This might be a little worrying, but one of my most vivid childhood memories is rushing home to watch The Mysterious Cities of Gold.
Strangely I can remember almost nothing about the cartoon now. There were some kids running round South America looking for a lostcity, there was a giant flying bird (made out of gold?) and a great theme tune. Plus it seemed to go on for years. I was obsessed with it.
Equally strangely (stay with me…), Perth really reminds me of The Mysterious Cities of Gold. And not just because it’s spelt a bit like Peru (which was possibly the cartoon’s setting).
For a start, there’s its location. Any map you look at simply doesn’t do justice to the fact that not even Jordan and Peter Andre are as far apart asPerth and, well, anywhere else. It’s the world’s most isolated capital city and it’s closer to Singapore than it is to Sydney, which is where I’d come from, after spending three – yes, three – nights on a train.
Somehow, whenever I spend that long on any form of transport, I expect to be getting off somewhere like Mongolia. But I’m merely on the other side of Oz.
Being a believer that travelling is about discovery, I always get massively excited about arriving somewhere that hardly anybody I know has been to. So with surreal 80s cartoon flashbacks thrown into the mix, I’m finding it hard to contain myself.
As if by chance I immediately stumble across the Perth Mint, which in the context of my ongoing (and I’ll be honest, increasingly unnerving) visions of conquistadores, I take to be some sort of sign. So in I go.
Now, I’d say that mints (of the metal, rather than the minty, variety), generally aren’t too high up my list of priorities but this one is, well, a littlegold mine.
After almost tripping over a visiting sultan in the shop, I busy myself watching the precious metal getting poured, struggle to lift a bar ofgold with a $200,000 price tag and discover that I’d be worth a cool $2 million if I was made of solid gold.
Keen to get a better feel for the city I then trek up to the majestic expanses of Kings Park.
Comprising over 1,000 acres of mainly natural bushland atop Mount Eliza, the park offers unparalleled views over the state capital, and is the perfect place to chill out for a few hours.
So that’s exactly what I do, while pondering how to become a millionaire by turning myself into solid gold.
But there’s no rest for the wicked. Belly growling, I head into town to
explore Northbridge, where there are enough restaurants and bars vying
for my trade to make it more than easy to find some good nosh to eat, plus drink enough shandies to help me wake up the next morning, unsure how I made it back to the hostel.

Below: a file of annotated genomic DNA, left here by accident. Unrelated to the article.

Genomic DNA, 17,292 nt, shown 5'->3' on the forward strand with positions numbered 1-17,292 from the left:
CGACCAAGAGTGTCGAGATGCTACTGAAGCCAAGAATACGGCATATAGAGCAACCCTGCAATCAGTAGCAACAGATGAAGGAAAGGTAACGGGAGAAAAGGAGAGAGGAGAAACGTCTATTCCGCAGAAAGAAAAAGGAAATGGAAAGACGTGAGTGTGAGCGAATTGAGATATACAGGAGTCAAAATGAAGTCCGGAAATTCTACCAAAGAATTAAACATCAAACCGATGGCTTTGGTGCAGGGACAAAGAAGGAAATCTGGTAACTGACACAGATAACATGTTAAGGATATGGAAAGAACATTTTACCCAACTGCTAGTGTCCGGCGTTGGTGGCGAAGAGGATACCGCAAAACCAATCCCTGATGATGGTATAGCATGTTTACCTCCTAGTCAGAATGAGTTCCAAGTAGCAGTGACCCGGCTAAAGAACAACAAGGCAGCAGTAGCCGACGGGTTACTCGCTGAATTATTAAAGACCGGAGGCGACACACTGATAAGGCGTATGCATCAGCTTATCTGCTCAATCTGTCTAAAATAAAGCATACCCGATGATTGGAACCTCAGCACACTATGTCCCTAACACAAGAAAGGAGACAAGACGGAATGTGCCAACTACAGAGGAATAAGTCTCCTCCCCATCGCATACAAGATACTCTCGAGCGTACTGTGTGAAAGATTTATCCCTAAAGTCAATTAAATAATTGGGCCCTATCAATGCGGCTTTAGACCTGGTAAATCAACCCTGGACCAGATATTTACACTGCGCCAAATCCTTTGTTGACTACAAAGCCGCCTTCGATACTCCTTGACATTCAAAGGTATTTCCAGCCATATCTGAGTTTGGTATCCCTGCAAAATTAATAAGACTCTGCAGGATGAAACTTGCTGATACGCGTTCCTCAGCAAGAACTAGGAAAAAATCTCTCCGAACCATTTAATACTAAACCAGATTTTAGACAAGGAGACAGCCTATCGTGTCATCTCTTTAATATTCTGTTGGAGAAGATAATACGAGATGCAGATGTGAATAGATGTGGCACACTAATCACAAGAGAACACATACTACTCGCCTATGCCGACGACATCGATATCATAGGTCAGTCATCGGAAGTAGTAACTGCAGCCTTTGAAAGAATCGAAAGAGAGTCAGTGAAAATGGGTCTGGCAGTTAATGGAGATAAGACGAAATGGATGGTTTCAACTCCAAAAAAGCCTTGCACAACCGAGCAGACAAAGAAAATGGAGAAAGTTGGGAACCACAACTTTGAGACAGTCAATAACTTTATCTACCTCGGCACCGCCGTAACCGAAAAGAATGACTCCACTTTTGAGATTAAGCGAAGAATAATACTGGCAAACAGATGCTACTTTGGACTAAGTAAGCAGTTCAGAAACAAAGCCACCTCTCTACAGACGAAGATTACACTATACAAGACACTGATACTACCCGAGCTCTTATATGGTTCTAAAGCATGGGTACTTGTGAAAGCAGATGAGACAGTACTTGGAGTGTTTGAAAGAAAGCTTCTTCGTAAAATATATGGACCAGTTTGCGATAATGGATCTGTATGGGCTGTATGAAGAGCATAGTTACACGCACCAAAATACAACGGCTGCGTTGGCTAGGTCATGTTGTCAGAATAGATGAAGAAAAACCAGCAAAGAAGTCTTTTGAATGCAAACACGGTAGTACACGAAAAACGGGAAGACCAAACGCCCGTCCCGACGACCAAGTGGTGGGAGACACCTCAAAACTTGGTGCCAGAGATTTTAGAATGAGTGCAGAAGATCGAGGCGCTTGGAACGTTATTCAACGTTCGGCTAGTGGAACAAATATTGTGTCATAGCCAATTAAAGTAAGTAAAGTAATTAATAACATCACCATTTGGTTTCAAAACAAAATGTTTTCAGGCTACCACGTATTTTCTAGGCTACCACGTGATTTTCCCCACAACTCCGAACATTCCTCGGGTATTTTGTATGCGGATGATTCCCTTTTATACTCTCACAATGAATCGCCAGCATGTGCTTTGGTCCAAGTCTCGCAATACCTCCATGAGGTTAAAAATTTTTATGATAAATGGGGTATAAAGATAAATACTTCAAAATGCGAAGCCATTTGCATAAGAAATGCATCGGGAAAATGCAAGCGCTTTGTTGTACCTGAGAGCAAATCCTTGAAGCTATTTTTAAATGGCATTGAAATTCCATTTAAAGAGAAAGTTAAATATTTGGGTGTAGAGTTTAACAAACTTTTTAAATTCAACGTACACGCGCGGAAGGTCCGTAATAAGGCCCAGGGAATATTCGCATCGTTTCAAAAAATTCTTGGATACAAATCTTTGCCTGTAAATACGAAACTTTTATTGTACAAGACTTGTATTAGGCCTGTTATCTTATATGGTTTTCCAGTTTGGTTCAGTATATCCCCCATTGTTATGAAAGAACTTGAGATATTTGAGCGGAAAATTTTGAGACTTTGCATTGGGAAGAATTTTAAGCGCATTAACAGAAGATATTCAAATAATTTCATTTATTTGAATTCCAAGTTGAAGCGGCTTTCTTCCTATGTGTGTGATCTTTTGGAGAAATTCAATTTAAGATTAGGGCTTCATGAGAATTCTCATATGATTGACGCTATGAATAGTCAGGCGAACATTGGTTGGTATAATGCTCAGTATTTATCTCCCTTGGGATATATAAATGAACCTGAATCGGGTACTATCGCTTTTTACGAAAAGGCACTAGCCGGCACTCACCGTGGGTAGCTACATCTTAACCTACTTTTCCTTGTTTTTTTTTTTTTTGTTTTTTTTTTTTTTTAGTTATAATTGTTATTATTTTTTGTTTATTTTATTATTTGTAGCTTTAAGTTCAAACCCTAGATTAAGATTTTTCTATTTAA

When I do awake however, it’s another scorching day in Australia’s sunniest state capital so I hop on a suburban train to Cottesloe.
A beautifully relaxed beach, backed up with grassy terraces, Cottesloe is the perfect place to jump off the train, only minutes from the CBD, en route to a Fremantle day trip.
I get my first taste of the deliciously-warm waters that lap up against Perth, putting the icey east coast seas to shame.
I savour the refreshing Fremantle Doctor, as the locals call the south-westerly breeze that helps keep the area cool, and celebrate my good fortune by stuffing my face with an ice cream.
Satisfied with my hard morning’s work, I head onwards to historic Fremantle, spotting dolphins playing in the port from the train as I pass.
Once in “Freo”, I head straight to the prison, where I’ve got an appointment with a boiler suit, a canoe and a man called Steve. Wanting to continue with my quest for discovery, I’d signed up for one of the prison’s spooky tunnel tours.
I’m not disappointed. Dressed up like the lovechild of Indiana Jones and Tupac, I venture 20m down into the labyrinth beneath the city.
At one point we turn off our lights and the darkness becomes so intense that even after five minutes I can’t see my hand right in front of my face.
We crawl, we duck, we clamber up ladders, we jump into boats and paddle along, all while Steve fills us in on how the maximum security prison and its water supply were central to the colony’s growth.
It‘s fascinating and, maybe this is just me, but it seems all the more interesting for learning about it while sat in a boat in the pitch dark 20m underground while wearing a boiler suit. If only there was a giant bird made of gold, the adventure would have been near perfect.
Back above ground, and sadly back in my own clothes, it’s somehow got dark again. And I’m hungry again. Luckily some spectacular fish and chips overlooking the trawlers of Fisherman’s Wharf awaits me just a stone’s throw away.
Stumbling back to town on my final night, I try to work out what cartoons would represent other Aussie cities – Batman for Melbourne and The Flash for Sydney me thinks.
But for me, Perth – the boomtown of Oz where there’s riches to be made but where life still seems slow enough to feel like an eternally sunny Saturday afternoon – will only ever be a city of gold.